In a vacuum, such as that on the surface of the Moon, all objects fall with the same acceleration. This is a natural consequence of how the force of gravity acts. If you drop a feather and a bowling ball, they'll hit the ground at the same time. On Earth, too, this is usually true for objects dropped from small distances. But for some objects, another force besides gravity makes itself felt: air resistance. Feathers and paper, for example, have little mass and a high surface area, making air resistance important -- so they fall slower.

When you discuss this in class, your students may mention that some objects, such as hot air balloons, won't fall at all. Because they contain hot air, the air inside them is less dense than the surrounding air, and their buoyancy keeps them up. You can explain this to your students by saying that the balloon is supported by the air around it. The same principles apply in water, except that water resistance is even stronger than air resistance.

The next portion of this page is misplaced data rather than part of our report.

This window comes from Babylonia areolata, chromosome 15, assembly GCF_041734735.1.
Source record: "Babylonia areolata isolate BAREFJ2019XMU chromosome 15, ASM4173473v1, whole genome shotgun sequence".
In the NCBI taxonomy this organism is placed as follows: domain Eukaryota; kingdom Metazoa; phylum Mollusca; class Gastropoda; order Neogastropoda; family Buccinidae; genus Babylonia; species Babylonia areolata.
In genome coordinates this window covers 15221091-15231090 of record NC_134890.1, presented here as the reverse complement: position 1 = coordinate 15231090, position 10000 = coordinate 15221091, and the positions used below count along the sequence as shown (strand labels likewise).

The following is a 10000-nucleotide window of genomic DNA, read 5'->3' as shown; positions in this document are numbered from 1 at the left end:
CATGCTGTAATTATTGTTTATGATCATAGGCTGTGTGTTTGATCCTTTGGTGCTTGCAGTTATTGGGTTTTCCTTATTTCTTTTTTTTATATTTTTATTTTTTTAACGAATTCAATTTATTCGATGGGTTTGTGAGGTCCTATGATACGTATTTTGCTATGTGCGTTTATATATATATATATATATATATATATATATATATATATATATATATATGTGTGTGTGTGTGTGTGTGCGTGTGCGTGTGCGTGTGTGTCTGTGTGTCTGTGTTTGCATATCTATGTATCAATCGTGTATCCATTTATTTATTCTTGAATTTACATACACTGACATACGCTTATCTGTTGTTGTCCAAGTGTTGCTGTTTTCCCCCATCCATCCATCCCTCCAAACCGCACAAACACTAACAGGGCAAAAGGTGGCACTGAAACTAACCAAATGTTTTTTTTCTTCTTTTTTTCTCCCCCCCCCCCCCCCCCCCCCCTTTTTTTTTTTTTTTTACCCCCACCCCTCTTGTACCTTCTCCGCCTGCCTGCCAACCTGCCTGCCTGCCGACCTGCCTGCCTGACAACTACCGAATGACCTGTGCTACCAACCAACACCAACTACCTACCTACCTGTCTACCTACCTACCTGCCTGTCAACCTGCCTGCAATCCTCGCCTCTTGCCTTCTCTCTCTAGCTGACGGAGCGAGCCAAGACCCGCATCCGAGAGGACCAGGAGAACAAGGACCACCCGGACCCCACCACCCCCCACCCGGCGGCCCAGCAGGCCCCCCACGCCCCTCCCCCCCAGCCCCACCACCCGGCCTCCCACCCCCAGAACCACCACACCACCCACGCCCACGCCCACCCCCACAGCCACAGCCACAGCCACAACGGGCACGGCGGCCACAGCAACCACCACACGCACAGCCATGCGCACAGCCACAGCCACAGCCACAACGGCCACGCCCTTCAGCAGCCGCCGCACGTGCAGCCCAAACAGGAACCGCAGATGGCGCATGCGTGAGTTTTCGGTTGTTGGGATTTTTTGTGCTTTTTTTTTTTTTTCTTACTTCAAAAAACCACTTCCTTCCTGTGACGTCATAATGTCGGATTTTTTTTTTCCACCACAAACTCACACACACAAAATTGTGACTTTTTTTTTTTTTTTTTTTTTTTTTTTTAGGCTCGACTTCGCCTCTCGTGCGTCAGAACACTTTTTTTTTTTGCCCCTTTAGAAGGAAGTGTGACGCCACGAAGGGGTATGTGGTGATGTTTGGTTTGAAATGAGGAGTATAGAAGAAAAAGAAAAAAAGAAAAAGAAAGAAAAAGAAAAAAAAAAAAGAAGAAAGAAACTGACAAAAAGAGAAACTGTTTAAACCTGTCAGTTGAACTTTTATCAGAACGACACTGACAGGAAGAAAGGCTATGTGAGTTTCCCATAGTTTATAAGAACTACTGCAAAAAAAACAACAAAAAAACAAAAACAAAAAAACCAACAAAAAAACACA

Before the playground

First, have the students make their own hypotheses about how objects move when dropped. The students may work in small groups or individually. Some questions they can think about:

On the playground

Materials:

First, ask whether the students have ideas for the experiment. They may suggest just what I have in mind. If not, they can try their own experiments in addition to the ones I suggest here.

First, measure the mass of your objects with the scale and determine which are heaviest (the most massive) and which are lightest (the least massive). Have your students climb the jungle gym two at a time to drop their objects. By dropping two objects at a time, the students will get a subjective view of how fast objects fall.

To provide a more objective measurement, have the students measure the distance between each object and the ground before they drop it. Try to drop all of the objects from the same height the first time through. Then students can vary the height. While some students are dropping their objects, others should time the fall with the stopwatches.